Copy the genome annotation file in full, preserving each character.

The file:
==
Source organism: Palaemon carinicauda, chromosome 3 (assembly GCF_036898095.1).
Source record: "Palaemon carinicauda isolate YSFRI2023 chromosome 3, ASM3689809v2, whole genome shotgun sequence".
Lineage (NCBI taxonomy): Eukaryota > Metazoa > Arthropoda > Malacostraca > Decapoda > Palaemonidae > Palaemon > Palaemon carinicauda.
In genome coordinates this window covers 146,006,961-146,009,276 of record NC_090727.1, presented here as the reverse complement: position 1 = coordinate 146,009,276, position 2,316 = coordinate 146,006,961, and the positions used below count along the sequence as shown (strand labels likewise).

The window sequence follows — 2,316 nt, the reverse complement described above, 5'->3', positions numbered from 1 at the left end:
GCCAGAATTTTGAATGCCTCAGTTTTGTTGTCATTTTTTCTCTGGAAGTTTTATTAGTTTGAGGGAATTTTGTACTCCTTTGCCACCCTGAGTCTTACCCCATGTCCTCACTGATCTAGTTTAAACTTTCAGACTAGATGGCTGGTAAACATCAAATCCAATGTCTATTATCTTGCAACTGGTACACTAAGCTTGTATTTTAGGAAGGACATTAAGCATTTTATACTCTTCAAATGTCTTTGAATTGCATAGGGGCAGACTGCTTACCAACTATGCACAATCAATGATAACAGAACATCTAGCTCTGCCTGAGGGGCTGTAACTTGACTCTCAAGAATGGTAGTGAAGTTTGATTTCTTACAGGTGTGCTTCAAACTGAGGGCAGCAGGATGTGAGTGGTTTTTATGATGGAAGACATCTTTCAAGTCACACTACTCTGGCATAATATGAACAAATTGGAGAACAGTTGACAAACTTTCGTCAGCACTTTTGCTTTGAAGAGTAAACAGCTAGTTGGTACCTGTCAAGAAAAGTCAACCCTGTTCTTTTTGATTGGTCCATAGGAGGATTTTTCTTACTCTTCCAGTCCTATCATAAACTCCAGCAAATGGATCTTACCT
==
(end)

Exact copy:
Source organism: Palaemon carinicauda, chromosome 3 (assembly GCF_036898095.1).
Source record: "Palaemon carinicauda isolate YSFRI2023 chromosome 3, ASM3689809v2, whole genome shotgun sequence".
Lineage (NCBI taxonomy): Eukaryota > Metazoa > Arthropoda > Malacostraca > Decapoda > Palaemonidae > Palaemon > Palaemon carinicauda.
In genome coordinates this window covers 146,006,961-146,009,276 of record NC_090727.1, presented here as the reverse complement: position 1 = coordinate 146,009,276, position 2,316 = coordinate 146,006,961, and the positions used below count along the sequence as shown (strand labels likewise).

The window sequence follows — 2,316 nt, the reverse complement described above, 5'->3', positions numbered from 1 at the left end:
GCCAGAATTTTGAATGCCTCAGTTTTGTTGTCATTTTTTCTCTGGAAGTTTTATTAGTTTGAGGGAATTTTGTACTCCTTTGCCACCCTGAGTCTTACCCCATGTCCTCACTGATCTAGTTTAAACTTTCAGACTAGATGGCTGGTAAACATCAAATCCAATGTCTATTATCTTGCAACTGGTACACTAAGCTTGTATTTTAGGAAGGACATTAAGCATTTTATACTCTTCAAATGTCTTTGAATTGCATAGGGGCAGACTGCTTACCAACTATGCACAATCAATGATAACAGAACATCTAGCTCTGCCTGAGGGGCTGTAACTTGACTCTCAAGAATGGTAGTGAAGTTTGATTTCTTACAGGTGTGCTTCAAACTGAGGGCAGCAGGATGTGAGTGGTTTTTATGATGGAAGACATCTTTCAAGTCACACTACTCTGGCATAATATGAACAAATTGGAGAACAGTTGACAAACTTTCGTCAGCACTTTTGCTTTGAAGAGTAAACAGCTAGTTGGTACCTGTCAAGAAAAGTCAACCCTGTTCTTTTTGATTGGTCCATAGGAGGATTTTTCTTACTCTTCCAGTCCTATCATAAACTCCAGCAAATGGATCTTACCT